By Harriet McLeod
CHARLESTON, S.C. (Reuters) - A South Carolina teenager suspected of killing his father and wounding two boys and a teacher at an elementary school was charged on Friday with one count of murder and three counts of attempted murder, the office of the local solicitor said.
The 14-year-old boy, who has not been named by authorities, will remain in custody for at least another 48 hours after he appeared before a state judge for a hearing behind closed doors on Friday, a staff member at the 10th Judicial Circuit solicitor's office confirmed to Reuters by telephone.
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The hearing did not consider the question of whether he will be tried as an adult, according to the solicitor's office.
The teenager was arrested on Wednesday after police said he crashed a pickup truck into a fence around Townville Elementary School and then shot and wounded two students and a teacher.
Prior to that, he had shot and killed his father, 47-year-old Jeffrey Osborne, as the man watched television at their home about 2 miles (3 km) from the school, according to authorities.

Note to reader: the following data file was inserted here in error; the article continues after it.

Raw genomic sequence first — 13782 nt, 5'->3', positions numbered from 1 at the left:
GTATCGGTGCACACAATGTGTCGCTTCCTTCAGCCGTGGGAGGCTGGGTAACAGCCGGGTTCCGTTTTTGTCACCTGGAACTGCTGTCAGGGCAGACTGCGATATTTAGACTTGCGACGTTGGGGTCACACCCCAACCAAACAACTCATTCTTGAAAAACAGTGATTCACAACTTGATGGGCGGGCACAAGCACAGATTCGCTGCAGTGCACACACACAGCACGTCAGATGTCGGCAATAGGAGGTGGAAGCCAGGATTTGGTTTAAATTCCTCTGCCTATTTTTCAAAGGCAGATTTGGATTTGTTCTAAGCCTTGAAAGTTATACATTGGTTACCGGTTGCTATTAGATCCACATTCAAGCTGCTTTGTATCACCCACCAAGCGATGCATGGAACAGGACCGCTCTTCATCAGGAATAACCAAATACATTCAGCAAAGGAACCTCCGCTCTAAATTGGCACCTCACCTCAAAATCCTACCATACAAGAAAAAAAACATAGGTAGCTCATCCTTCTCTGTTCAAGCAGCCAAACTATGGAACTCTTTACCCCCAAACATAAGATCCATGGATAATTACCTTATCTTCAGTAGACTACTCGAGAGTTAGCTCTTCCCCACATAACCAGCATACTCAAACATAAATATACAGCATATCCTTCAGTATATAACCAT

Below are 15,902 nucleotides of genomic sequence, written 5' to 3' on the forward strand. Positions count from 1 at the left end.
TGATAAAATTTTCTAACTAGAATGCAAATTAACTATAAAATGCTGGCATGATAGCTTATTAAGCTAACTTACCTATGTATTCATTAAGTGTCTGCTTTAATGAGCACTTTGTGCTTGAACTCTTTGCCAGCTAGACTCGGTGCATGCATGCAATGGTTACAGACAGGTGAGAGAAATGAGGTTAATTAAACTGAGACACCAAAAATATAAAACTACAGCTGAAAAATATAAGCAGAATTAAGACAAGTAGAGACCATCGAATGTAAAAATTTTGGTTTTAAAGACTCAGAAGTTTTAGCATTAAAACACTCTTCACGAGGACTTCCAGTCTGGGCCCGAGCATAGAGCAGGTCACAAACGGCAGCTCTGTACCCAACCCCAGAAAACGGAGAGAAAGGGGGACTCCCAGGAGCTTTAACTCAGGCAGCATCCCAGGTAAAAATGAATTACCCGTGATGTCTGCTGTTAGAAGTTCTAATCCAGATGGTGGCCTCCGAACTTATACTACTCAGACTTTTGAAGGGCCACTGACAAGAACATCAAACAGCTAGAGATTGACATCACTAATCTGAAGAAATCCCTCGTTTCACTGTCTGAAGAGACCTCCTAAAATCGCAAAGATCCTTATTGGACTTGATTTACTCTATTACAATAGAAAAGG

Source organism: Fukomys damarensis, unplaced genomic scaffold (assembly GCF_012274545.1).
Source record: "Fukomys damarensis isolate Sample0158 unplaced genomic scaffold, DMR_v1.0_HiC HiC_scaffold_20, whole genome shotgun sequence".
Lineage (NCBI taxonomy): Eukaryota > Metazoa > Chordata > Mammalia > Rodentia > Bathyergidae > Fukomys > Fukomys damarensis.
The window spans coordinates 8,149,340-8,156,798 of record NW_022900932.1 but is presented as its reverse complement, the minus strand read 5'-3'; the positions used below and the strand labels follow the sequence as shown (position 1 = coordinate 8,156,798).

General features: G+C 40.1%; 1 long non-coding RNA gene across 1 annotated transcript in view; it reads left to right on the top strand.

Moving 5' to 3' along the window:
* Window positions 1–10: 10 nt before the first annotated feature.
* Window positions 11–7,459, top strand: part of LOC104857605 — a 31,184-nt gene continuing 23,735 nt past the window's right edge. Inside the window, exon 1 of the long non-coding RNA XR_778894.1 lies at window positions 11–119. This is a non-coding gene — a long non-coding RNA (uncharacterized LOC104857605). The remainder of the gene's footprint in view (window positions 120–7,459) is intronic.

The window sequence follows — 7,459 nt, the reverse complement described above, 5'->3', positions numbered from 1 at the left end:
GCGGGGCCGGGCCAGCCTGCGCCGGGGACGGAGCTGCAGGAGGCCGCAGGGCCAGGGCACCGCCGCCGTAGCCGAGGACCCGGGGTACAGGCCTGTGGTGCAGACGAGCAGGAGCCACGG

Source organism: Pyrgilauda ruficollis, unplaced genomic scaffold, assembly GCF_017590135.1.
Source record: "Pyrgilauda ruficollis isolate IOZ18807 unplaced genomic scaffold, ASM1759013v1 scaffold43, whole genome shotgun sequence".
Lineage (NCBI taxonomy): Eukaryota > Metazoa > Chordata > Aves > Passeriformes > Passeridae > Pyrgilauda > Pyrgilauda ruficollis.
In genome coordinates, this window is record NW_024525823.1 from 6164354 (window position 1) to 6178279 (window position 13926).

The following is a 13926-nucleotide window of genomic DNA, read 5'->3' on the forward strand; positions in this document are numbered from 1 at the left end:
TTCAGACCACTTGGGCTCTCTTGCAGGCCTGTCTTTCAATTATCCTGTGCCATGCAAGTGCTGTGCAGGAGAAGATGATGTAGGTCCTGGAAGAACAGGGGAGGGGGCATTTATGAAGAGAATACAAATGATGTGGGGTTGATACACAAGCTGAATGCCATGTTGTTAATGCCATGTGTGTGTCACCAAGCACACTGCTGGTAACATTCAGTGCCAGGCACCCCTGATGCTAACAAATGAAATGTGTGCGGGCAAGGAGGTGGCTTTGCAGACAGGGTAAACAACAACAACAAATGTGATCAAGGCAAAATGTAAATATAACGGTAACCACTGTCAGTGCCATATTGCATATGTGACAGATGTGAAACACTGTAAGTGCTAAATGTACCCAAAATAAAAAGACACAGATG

The shooting was the latest at a U.S. school to stoke debate about access to guns. Many schools have bolstered security since 2012 when a gunman shot and killed 20 children and six educators at Sandy Hook Elementary School in Newtown, Connecticut.
Six-year-old Jacob Hall, one of the students who was shot at Townville Elementary, remained in critical condition at a local children's hospital on Friday, a hospital spokeswoman said.
His family said he is on life support after a bullet tore his femoral artery, causing blood loss that led to a "major brain injury."
"We are hanging on every second," said his uncle, Johnny Bridges, reading a statement to reporters on Thursday evening. "Please continue to pray for Jacob and the other victims of this horrible, senseless crime."
The teacher, Meghan Hollingsworth, and another boy, also aged six, were less badly hurt.
Jamie Brock, an unarmed volunteer firefighter, pinned down the shooter until police arrived, Billy McAdams, chief of the Townville Volunteer Fire Department told a news conference.
Authorities said they did not know of any link between the shooter, who was home-schooled, and the victims.
Citing the aunt of a 6-year-old girl who witnessed the attack, the Greenville News reported that the suspect said, "I hate my life," before firing a handgun at the school.
(Additional reporting by Brendan O'Brien in Milwaukee and Ian Simpson in Washington; Editing by Bernadette Baum, Lisa Shumaker and David Gregorio)